February 2, 2005 | By: Ellen Brightwell

Inspecting your home to correct potential hazards can prevent much distress, danger and damage should a disaster occur.

"Any household item that can move, fall, break or cause a fire becomes a home hazard during or following a disaster," said Larry Piercy, Extension safety and health specialist with the University of Kentucky College of Agriculture. "To prevent problems, identify electrical, chemical or fire dangers, check fire safety equipment, secure items that could shift or fall and check utilities."

Replace frayed or cracked extension and appliance cords, loose prongs and plugs and cover exposed outlets and wiring. If an extension cord is absolutely necessary, use one that is rated for the electrical load and that is no longer than needed.

Put flammable liquids such as gasoline, acetone and lacquer thinner in tightly closed, approved safety cans that are kept in a well-ventilated storage area located away from the home. Secure the containers to prevent spills.

"If you must store flammable liquids in the home, use storage cans approved by Underwriter's Laboratories (UL) or Factory Mutual (FM)," Piercy said. "Keep these materials away from heat sources, open flames, gas appliances and children. Also, keep combustible materials like paint thinner, charcoal lighter fluid and turpentine away from sources of heat. Do not store more than one gallon of flammable liquids or one-pound cylinders of LP gas in the home or attached garage."

He also strongly advised to never use gasoline for indoor cleaning. Always store oily waste and polishing cloths in covered metal cans. Also, never use flammable liquids to start fires in a fireplace or wood stove.

Piercy gave this advice when checking for fire hazards.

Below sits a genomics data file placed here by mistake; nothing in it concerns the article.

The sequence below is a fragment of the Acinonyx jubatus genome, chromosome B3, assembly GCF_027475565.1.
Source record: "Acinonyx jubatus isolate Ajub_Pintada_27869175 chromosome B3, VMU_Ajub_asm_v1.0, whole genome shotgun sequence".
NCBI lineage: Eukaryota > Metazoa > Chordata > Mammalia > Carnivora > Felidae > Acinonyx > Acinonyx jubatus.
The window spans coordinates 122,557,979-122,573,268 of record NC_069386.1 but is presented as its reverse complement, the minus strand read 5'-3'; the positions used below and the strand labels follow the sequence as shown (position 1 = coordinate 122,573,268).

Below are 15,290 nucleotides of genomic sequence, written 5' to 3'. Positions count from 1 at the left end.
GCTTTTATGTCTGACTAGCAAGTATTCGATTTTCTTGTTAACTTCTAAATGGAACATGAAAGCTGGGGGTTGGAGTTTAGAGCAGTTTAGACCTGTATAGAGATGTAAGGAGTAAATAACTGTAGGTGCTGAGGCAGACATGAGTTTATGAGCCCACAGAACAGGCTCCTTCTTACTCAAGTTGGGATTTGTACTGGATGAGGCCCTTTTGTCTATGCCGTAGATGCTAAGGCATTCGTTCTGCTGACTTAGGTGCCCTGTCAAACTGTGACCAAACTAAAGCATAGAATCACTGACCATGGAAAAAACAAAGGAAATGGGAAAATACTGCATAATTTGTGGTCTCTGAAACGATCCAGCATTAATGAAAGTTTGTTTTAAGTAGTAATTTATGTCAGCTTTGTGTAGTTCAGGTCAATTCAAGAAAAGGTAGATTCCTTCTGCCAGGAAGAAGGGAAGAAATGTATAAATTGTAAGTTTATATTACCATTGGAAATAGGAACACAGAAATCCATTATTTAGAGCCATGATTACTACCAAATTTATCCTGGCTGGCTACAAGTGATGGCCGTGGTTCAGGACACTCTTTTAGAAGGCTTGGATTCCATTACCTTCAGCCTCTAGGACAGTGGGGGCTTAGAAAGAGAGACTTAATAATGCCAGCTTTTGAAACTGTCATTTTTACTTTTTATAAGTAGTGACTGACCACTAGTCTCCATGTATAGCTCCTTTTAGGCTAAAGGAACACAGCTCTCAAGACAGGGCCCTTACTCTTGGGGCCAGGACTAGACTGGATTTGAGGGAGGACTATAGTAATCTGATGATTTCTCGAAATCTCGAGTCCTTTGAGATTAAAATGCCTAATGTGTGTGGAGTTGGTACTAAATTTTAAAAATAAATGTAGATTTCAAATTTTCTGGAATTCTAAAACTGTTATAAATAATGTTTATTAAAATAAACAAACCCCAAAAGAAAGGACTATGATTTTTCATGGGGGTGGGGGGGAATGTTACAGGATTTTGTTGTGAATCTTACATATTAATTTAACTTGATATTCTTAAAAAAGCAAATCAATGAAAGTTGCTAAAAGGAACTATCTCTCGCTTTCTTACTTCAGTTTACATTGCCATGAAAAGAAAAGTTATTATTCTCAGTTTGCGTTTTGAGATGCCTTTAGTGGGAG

Clear out combustible materials such as old cloths, papers, mattresses and broken furniture. Keep clothes, curtains, cloths and paper goods away from electrical equipment and gas appliances. Heaters should be at least three feet away from combustible materials like furniture, fabrics and paper materials. Also keep candles away from curtains and other combustible materials.

Clean and repair chimneys, flue pipes, vent connectors and gas vents.

When using portable heaters, always put them on level surfaces and away from high-traffic areas. Always buy portable heaters equipped with automatic shutoff switches.

"Install at least one smoke detector on each level of your home, especially near the bedrooms," Piercy said. "Test each detector every month and change the batteries at least once a year, preferably on an annual holiday. Keep at least one ABC-type fire extinguishes on hand. Maintain and recharge the extinguisher according to the manufacturer's instructions. Be sure family members know where it is kept and how to use it."

Since items in the home can shift or fall, put large or heavy objects on lower shelves; install clips, latches or other locking devices on cabinet doors; provide strong support and flexible connections on gas appliances, including the water heater; and repair deep cracks in ceilings or foundations.

Locate the main electric fuse or circuit-breaker box, water service shutoff and natural gas main shutoff and contact the local utilities companies for instructions on how to turn these off. Teach family members when and how to turn off utilities. Clear the
area around shutoff switches for easy access and paint shutoff valves with white or fluorescent paint to increase visibility.

"To increase your family's home safety, plan an escape route in the event of an emergency with at least two exits from each room," Piercy said. "Remove obstructions from doors, hallways and stairs. Conduct emergency escape drills during the daytime and nighttime. Be sure everyone knows the location of a safe meeting place outside the home."


Writer: Ellen Brightwell 859-257-4736, ext. 257
Sources: Larry Piercy 859-257-3000, ext. 107